While car companies are working to convince the United States government to allow them to block access to their vehicles’ computers, the Tesla Model S is showing just what creative programmers can do if they’re allowed to freely work with their cars. Instead of attempting to turn their electric cars into silent hot rods, these programmers are writing programs to gather information, track changes over time, and improve the way an intelligent car integrates into their lives.
One program in particular is called Visible Tesla. It’s the creation of a man named Joe Pasqua, who wanted to be able to track the status of various systems in his Model S over time and also be able to schedule commands. In his spare time, he decoded the way the Tesla iPhone app communicates and the company’s servers. Using that information, he wrote a program to allow him to do exactly what he wanted.
“You can do all the basic control functions,” he said. “You can unlock the doors, and you can turn on the heater or air conditioner, and you can change the temperature, open the sunroof — things like that. You can get location information; you can control the charging function.”
Being able to record data and track changes is one of Visible Tesla’s most important functions. Users can share data with each other and use it to see how changes affect their cars’ performance and range. They can learn, for example, how a particular hot spell affects their batteries. It also has the potential to give them information such as the optimal time of day to leave for work in order to maximize range.
Visible Tesla isn’t just for information tracking, though. It can also be used to trigger commands based on time and location. It can perform basic tasks, like turning on the air conditioning 10 minutes before you leave work every day, but it can also handle more complicated tasks. Pasqua has even set it up to send him reminders when he is at the grocery store.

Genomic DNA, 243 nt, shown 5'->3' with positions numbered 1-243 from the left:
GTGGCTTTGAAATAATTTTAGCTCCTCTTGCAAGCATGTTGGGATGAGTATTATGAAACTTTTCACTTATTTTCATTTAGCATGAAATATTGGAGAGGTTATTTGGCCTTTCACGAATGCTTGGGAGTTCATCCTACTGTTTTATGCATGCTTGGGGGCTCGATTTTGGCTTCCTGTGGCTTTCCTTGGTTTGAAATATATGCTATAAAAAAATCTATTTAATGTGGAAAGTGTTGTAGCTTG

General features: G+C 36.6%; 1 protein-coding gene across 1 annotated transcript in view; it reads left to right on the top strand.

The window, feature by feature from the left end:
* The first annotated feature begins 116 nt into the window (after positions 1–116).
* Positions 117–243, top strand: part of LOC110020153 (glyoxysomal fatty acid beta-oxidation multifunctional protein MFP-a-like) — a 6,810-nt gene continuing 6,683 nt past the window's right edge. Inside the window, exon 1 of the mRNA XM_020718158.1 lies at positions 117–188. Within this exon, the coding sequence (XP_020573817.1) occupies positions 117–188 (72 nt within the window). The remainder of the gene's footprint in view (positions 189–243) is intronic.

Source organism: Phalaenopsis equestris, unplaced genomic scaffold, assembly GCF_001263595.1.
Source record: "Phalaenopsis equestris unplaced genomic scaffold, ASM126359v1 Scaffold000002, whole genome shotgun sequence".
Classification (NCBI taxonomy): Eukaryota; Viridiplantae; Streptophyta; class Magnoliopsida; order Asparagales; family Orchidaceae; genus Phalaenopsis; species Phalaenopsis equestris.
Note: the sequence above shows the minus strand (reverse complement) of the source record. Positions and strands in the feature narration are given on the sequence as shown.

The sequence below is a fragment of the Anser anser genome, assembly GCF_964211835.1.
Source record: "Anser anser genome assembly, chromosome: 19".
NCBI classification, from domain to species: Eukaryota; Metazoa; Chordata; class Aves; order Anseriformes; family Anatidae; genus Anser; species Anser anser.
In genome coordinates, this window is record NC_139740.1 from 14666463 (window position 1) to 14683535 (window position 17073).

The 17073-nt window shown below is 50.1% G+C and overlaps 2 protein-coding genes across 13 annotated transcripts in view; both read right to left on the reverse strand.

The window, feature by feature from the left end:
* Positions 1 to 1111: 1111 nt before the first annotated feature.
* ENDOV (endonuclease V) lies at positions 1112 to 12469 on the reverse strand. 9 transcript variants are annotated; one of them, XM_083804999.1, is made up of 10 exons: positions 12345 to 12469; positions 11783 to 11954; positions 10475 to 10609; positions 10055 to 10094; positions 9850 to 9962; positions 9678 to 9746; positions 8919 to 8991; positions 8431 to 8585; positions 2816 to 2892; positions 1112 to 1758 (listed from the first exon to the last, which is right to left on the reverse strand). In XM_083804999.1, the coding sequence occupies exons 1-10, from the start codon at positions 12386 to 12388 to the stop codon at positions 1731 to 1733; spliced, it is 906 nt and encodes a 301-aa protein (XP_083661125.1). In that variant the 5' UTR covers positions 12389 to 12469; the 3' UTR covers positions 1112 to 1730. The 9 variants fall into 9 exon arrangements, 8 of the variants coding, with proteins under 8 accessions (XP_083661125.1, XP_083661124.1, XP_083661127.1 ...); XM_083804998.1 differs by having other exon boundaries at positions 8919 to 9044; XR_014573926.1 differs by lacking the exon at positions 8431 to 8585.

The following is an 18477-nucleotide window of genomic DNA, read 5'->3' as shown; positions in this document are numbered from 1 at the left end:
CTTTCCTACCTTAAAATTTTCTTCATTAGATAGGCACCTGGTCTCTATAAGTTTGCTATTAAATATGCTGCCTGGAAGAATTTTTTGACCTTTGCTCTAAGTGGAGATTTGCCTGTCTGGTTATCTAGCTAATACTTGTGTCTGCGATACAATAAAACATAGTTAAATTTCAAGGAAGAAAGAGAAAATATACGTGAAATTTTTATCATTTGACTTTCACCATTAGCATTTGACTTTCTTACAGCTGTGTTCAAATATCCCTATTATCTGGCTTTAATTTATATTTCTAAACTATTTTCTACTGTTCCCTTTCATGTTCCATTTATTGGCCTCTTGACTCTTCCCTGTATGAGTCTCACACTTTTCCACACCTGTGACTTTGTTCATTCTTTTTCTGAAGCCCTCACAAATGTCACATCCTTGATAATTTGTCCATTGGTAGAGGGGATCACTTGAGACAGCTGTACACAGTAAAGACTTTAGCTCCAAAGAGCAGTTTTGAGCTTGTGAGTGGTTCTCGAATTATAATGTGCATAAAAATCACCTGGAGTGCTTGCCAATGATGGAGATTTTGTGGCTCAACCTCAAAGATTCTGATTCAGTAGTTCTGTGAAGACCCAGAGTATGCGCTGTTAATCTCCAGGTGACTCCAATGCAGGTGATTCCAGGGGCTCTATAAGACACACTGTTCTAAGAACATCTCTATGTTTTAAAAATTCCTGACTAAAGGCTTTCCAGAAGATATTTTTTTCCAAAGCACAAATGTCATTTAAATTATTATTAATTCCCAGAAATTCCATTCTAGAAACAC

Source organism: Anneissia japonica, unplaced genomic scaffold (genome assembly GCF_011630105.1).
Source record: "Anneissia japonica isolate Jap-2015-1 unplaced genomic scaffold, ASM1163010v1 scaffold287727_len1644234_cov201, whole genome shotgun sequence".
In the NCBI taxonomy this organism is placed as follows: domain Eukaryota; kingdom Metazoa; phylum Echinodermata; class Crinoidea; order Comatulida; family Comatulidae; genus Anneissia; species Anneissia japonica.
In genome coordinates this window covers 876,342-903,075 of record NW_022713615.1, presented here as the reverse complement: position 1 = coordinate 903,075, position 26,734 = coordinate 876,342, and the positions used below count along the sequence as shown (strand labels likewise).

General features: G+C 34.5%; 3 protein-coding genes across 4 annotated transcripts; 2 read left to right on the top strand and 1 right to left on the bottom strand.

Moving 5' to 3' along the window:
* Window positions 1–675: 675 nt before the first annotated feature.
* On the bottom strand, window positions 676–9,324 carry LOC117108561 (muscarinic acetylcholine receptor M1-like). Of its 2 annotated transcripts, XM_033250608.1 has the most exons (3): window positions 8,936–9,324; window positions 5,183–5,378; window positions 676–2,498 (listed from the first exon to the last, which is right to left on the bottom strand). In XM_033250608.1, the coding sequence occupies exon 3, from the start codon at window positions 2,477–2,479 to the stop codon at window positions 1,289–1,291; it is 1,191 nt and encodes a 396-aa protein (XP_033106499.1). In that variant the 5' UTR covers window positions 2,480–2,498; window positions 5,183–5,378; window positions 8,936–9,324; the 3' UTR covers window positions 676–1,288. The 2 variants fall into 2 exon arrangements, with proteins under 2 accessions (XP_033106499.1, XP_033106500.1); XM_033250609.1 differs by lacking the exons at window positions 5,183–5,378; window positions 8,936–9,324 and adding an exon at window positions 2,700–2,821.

“Our grocery store doesn’t give out bags anymore,” he said. “With Visible Tesla, I can bring up a Google map, draw a circle around a certain area, and say, ‘Send me a text message anytime I go in that area, and here’s what I want it to say.’ So when I go to my grocery store parking lot, I get a text message that says ‘Remember your bags.’”
Pasqua isn’t the only person who has figured out how to use programming knowledge to maximize his Tesla experience. Other programmers are doing similar things, even if the functionality they need sounds fairly simple. Edward Arthur, for example, wrote a script that checks his car’s charge level at 9:30 a.m. and sends him a text message if he has forgotten to plug it in to charge.
Because the Tesla Model S is designed to be updated and in some ways controlled remotely, it’s the car that’s most accessible to programmers, but other cars can run aftermarket programs as well. Many new cars come with similar apps to the one in the Model S and have the capability for Internet updates. Websites like OpenGarages.org have communities of users who enjoy tuning and modifying the programs in their cars, especially the engine control units.
While Tesla owners are often concerned with integrating the Model S into the rest of the technology in their lives, many of the users from Open Garages are interested in tweaking engine tuning to essentially hot rod their cars electronically. In an era when engines are often mechanically the same or at least very similar and produce more or less power based on what program the engine control unit is running, these users can achieve surprisingly positive results.
While Tesla isn’t very concerned with owners writing their own Model S programs, other manufacturers are not as enthusiastic. Several of them have come together hoping to find protection for their programs under digital copyright laws. If they have their way, tuners and programmers would be legally barred from modifying their cars’ ECUs and other programs.
For companies that specialize in selling ECU upgrades, it would mean the end of their businesses, and for car owners, it would mean they no longer truly own their cars. Instead, buying a car would be more like licensing its use from the manufacturer. Using an aftermarket ECU instead of a stock one may be a lot like adding extra RAM to a laptop, but if the automakers have their way, it would be illegal.
As the number of Tesla programmers shows, not everyone is interested in making their cars as fast as possible or changing how the engines run, but there is definitely interest from Tesla enthusiasts in writing their own programs. In 25 years, writing aftermarket programs could be as popular as modifying cars with new exhaust systems or body kits. But if digital copyright laws are applied to cars, an entire new industry could be squashed before it gets much of a start.